Indeed, this coming year, recent high school graduates R.J. Hampton and LaMelo Ball will spend their NBA gap year instead playing for pay in a commercial Australian basketball league, rather than playing college ball.

Legends are built over time, and they are often based on anecdotes—some true, some not. Robinson has indeed called into doubt the longstanding legend that playing college basketball makes a prospective NBA player more ready to enter the league. 

And as players such as Robinson begin to elucidate potential falsities with the legend of the value of playing college basketball, so too will fall any lingering justification for the NBA's required one-year waiting period, as well as for the seven-figure salaries that so many "elite" college basketball coaches currently enjoy without any question as to their value added.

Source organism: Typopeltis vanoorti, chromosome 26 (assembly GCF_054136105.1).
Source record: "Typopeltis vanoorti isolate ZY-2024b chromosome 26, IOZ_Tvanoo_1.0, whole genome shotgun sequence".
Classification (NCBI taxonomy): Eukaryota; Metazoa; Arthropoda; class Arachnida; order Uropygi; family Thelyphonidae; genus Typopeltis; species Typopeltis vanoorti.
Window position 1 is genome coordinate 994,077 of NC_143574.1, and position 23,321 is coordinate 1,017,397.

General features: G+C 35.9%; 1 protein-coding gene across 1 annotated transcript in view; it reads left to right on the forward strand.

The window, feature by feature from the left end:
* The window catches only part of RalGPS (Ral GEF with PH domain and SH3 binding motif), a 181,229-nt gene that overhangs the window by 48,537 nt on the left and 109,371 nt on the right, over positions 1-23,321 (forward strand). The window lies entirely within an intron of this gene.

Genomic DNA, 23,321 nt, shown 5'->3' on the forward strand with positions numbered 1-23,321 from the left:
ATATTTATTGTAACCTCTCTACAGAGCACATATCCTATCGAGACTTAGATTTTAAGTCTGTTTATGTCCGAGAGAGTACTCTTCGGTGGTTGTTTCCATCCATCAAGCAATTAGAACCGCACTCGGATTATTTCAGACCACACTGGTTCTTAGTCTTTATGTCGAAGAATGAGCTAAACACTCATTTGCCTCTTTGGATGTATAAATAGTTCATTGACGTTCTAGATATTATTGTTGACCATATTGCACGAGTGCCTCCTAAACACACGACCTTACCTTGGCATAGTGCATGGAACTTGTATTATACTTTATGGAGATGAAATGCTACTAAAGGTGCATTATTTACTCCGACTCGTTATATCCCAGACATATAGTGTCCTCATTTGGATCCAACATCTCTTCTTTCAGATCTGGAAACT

________________

Marc Edelman ([email protected]) is a Professor of Law at Baruch College’s Zicklin School of Business and the founder of Edelman Law, where he consults extensively on sports and gaming issues. He has authored seminal law review articles on collegiate sports and athletes rights including:"A Short Treatise of Amateurism and Antitrust Law" and "The Future of College Athlete Players Unions." Nothing in this article shall be construed as legal advice.

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I am a Professor of Law at the Zicklin School of Business (City University of New York), where I focus on sports, antitrust, gaming, and intellectual property law. I al...